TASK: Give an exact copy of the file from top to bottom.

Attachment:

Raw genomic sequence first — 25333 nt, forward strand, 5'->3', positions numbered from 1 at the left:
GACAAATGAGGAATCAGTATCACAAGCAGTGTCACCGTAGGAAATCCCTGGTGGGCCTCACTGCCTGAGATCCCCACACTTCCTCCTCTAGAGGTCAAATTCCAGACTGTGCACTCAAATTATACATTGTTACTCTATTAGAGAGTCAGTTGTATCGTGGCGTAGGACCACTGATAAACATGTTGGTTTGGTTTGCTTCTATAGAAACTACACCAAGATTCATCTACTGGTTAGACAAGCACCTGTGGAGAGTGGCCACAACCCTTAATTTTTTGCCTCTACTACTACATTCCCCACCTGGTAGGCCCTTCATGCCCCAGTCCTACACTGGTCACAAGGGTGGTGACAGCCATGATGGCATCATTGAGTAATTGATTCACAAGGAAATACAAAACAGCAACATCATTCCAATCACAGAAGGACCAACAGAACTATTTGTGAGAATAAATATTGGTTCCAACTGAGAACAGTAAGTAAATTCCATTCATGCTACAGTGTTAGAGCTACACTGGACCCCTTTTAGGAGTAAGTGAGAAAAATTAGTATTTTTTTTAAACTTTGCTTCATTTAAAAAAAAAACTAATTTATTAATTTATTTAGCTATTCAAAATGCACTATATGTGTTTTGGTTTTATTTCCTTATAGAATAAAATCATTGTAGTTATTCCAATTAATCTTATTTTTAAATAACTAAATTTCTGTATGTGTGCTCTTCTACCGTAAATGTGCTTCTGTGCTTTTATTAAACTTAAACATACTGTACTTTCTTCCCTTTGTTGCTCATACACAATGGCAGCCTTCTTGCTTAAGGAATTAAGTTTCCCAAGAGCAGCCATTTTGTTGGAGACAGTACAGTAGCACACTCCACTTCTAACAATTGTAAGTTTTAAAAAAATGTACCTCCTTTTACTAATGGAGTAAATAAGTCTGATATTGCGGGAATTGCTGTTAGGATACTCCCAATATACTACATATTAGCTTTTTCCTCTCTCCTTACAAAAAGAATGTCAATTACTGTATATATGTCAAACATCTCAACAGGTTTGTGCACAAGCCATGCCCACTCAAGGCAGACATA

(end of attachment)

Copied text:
Raw genomic sequence first — 25333 nt, forward strand, 5'->3', positions numbered from 1 at the left:
GACAAATGAGGAATCAGTATCACAAGCAGTGTCACCGTAGGAAATCCCTGGTGGGCCTCACTGCCTGAGATCCCCACACTTCCTCCTCTAGAGGTCAAATTCCAGACTGTGCACTCAAATTATACATTGTTACTCTATTAGAGAGTCAGTTGTATCGTGGCGTAGGACCACTGATAAACATGTTGGTTTGGTTTGCTTCTATAGAAACTACACCAAGATTCATCTACTGGTTAGACAAGCACCTGTGGAGAGTGGCCACAACCCTTAATTTTTTGCCTCTACTACTACATTCCCCACCTGGTAGGCCCTTCATGCCCCAGTCCTACACTGGTCACAAGGGTGGTGACAGCCATGATGGCATCATTGAGTAATTGATTCACAAGGAAATACAAAACAGCAACATCATTCCAATCACAGAAGGACCAACAGAACTATTTGTGAGAATAAATATTGGTTCCAACTGAGAACAGTAAGTAAATTCCATTCATGCTACAGTGTTAGAGCTACACTGGACCCCTTTTAGGAGTAAGTGAGAAAAATTAGTATTTTTTTTAAACTTTGCTTCATTTAAAAAAAAAACTAATTTATTAATTTATTTAGCTATTCAAAATGCACTATATGTGTTTTGGTTTTATTTCCTTATAGAATAAAATCATTGTAGTTATTCCAATTAATCTTATTTTTAAATAACTAAATTTCTGTATGTGTGCTCTTCTACCGTAAATGTGCTTCTGTGCTTTTATTAAACTTAAACATACTGTACTTTCTTCCCTTTGTTGCTCATACACAATGGCAGCCTTCTTGCTTAAGGAATTAAGTTTCCCAAGAGCAGCCATTTTGTTGGAGACAGTACAGTAGCACACTCCACTTCTAACAATTGTAAGTTTTAAAAAAATGTACCTCCTTTTACTAATGGAGTAAATAAGTCTGATATTGCGGGAATTGCTGTTAGGATACTCCCAATATACTACATATTAGCTTTTTCCTCTCTCCTTACAAAAAGAATGTCAATTACTGTATATATGTCAAACATCTCAACAGGTTTGTGCACAAGCCATGCCCACTCAAGGCAGACATA